Last Christmas, as I was patting my sister’s little female French bulldog, I found myself thinking how relaxing it felt – well, apart from the slightly itchy eyes. At some point, the dog tilted her head towards me, and we embarked on some sort of staring contest. As the mutual gaze prolonged, I started wondering: What could be going through her mind? Was she thinking about something? Why was she keeping her big but oh-so-cute bulgy eyes fixed on mine?
The interactions between humans and dogs are rather particular, with a level of social bonding and emotional engagement unusual for members of two different species. When compared with wolves, dogs’ closest relatives, and great apes, humans’ closest relatives, dogs appear much more skilled at recognizing and using social cues such as gesture or gaze direction to cooperatively interact with humans, even already as puppies.
But it’s not just that. Why is it that we feel genuinely attached to dogs? What are the biological mechanisms underlying the friendship and love we come to develop towards them? Continue reading
I usually write my posts in both English and French, and the French version of this blog is part of C@fé des sciences, a community of bloggers dedicated to communicating science in French. This week, C@fé des sciences chose to focus on one particular theme: time. Although I did not have time to contribute a full blog post, I couldn’t help but try to think of what I would have written otherwise. The first topic that came into my mind was something I had recently read about: the fact that, nowadays, many people feel pressed by time, and that, according to a poll done in the US in 2011, the wealthier a person is, the more time-poor they feel. Continue reading
A selection from what I’ve read over the past couple of months:
– immune response and genetic variation, or how interindividual genetic variation affects immune cell behavior, contributing to differences in how people respond to pathogens and how susceptible they are to develop autoimmune diseases,
– ice melting and sea rising, or how global seal levels and ice volumes have changed over the past 35,000 years,
– gender and speaking up, or how stereotypes related to gender affect an individual’s decision to contribute his/her ideas to a group,
– anticancer nanomedicine, or how nano should nanoparticles be to optimally penetrate tumor tissue and exert their anticancer effect. Continue reading
Don’t do this. Don’t do that. Eat this. Eat that.
No, I’m not ordering a kid about. Just telling a pregnant woman how she should behave.
No one is denying that a healthy lifestyle is important during pregnancy, but it sometimes feel as if too much emphasis is placed on a woman’s individual influence on her future baby’s health. In a comment published in Nature this week, Sarah Richardson, associate professor at Harvard University, and colleagues express their concern about how “careless discussions of epigenetic research on how early life affects health across generations could harm women”. Continue reading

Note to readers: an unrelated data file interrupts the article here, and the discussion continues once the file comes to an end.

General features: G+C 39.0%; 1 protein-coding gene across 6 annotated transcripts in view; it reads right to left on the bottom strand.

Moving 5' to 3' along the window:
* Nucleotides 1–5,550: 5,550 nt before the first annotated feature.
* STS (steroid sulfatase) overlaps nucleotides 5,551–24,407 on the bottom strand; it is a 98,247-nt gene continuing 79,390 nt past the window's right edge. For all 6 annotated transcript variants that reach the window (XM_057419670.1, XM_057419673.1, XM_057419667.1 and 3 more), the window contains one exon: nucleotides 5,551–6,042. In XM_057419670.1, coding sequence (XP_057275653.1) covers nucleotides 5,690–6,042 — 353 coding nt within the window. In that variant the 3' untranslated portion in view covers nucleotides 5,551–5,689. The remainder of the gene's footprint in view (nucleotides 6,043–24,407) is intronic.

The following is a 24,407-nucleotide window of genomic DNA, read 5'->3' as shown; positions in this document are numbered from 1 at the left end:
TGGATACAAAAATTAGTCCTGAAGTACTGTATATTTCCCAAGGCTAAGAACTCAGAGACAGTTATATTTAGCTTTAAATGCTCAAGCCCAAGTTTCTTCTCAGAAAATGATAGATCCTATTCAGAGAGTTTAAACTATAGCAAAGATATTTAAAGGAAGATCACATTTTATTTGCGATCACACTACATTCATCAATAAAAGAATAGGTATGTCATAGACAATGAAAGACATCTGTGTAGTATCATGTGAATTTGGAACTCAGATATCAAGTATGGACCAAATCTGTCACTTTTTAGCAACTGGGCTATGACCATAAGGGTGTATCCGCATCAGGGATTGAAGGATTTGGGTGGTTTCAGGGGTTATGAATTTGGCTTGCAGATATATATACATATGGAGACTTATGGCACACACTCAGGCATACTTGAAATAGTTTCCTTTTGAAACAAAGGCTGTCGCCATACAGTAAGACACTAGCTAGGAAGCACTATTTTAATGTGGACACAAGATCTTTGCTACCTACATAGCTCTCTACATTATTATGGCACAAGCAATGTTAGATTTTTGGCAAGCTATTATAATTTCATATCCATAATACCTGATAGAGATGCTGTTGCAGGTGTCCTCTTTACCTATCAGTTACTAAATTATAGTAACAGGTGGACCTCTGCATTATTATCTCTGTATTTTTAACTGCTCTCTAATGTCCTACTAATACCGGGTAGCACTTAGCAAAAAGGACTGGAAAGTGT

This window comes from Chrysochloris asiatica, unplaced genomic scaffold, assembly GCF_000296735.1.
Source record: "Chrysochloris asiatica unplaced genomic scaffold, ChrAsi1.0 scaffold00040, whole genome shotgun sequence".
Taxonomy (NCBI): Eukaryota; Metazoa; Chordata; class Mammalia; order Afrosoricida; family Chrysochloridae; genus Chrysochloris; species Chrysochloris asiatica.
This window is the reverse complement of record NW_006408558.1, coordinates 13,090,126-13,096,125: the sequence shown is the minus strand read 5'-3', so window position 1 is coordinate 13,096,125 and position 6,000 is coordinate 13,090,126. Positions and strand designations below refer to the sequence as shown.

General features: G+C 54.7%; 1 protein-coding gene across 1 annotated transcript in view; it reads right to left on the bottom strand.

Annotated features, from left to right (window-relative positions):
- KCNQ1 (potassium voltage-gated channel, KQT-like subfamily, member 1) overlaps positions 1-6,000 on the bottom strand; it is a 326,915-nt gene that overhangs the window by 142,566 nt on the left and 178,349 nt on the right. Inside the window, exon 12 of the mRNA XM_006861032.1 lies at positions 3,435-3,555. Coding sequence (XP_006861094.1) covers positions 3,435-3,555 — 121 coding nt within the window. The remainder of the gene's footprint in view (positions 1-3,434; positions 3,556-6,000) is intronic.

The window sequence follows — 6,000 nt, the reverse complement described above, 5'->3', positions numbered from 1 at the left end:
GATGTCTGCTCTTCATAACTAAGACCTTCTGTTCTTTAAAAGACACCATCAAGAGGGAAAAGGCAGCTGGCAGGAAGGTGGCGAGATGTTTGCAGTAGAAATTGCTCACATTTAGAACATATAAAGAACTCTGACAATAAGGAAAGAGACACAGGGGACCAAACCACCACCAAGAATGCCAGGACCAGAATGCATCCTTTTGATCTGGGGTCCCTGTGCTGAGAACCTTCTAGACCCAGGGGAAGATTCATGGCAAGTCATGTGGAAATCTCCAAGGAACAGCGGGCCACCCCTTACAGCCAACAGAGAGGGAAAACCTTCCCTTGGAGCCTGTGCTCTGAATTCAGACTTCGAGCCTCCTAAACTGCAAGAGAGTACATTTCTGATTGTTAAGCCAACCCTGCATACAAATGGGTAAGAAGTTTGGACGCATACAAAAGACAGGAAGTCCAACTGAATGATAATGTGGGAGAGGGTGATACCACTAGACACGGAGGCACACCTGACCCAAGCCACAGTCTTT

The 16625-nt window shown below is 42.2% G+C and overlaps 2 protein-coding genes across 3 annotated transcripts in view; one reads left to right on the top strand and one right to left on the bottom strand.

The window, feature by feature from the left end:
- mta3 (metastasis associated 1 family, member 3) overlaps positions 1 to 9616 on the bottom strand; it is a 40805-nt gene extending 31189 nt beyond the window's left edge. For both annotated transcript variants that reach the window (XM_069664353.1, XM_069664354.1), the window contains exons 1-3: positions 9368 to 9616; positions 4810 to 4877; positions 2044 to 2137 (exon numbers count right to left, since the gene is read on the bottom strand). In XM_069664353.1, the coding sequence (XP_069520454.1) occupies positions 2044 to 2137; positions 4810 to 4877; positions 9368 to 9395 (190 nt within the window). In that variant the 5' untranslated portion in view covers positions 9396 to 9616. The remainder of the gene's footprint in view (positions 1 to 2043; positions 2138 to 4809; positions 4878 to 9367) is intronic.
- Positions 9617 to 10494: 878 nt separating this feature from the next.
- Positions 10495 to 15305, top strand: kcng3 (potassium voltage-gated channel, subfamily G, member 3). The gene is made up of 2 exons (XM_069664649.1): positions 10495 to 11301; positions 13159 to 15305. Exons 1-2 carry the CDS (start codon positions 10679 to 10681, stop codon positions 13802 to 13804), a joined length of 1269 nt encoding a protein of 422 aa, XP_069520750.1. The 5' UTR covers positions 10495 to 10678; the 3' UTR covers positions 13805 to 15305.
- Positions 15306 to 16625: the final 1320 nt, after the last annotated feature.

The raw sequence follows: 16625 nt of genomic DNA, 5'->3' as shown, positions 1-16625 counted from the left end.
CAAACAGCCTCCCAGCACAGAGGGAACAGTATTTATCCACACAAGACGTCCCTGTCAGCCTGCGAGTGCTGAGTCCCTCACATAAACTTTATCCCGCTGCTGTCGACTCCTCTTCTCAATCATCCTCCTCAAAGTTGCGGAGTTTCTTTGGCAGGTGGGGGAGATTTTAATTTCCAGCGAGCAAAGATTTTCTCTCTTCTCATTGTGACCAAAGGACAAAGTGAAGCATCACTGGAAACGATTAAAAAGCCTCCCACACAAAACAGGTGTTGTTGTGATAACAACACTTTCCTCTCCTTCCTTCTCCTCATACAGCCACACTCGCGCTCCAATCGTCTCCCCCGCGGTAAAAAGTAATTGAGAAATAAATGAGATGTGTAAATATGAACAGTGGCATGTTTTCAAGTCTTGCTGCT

Two TED talks to watch during your next coffee breaks:
– The riddle of experience vs. memory, by Daniel Kahneman.
This talk is not about system 1 and system 2 (thinking fast and slow), but about our experiencing self vs. our remembering self. Or how we choose to spend our vacations.
– Are we in control of our own decisions? by Dan Ariely.
Or how you might think twice next time you buy something. Or next time a friend invites you to go clubbing with them.
It’s not unusual for me to sit on a bench in a park for a half hour and see a dozen mothers pass by pushing their babies and toddlers in strollers (I live in a very family-friendly neighborhood). What has struck me recently is that most of these mothers push the stroller idly, meanwhile talking on the phone, silently texting or simply web-browsing. To be fair, some of them also push the stroller while running – and as a rather poor jogger, I’m impressed. But regarding the “smartphone-wired” mothers, I could not help but wonder: aside from the immediate danger of hitting a tree or missing a step, is such a parental behavior possibly affecting the child? Continue reading
If someone offers you a bag of candies and there are two to pick from, the two not containing the same number of sweets, you will most likely try to estimate which bag contains the most candies and pick that one. To do that, you use something called the approximate number system (ANS), which is the cognitive system that gives rise to basic numerical intuitions.
The ANS generates nonverbal representations of numerosity not only in humans (adults, children and infants) but also in nonhuman animals. At the cellular level, Continue reading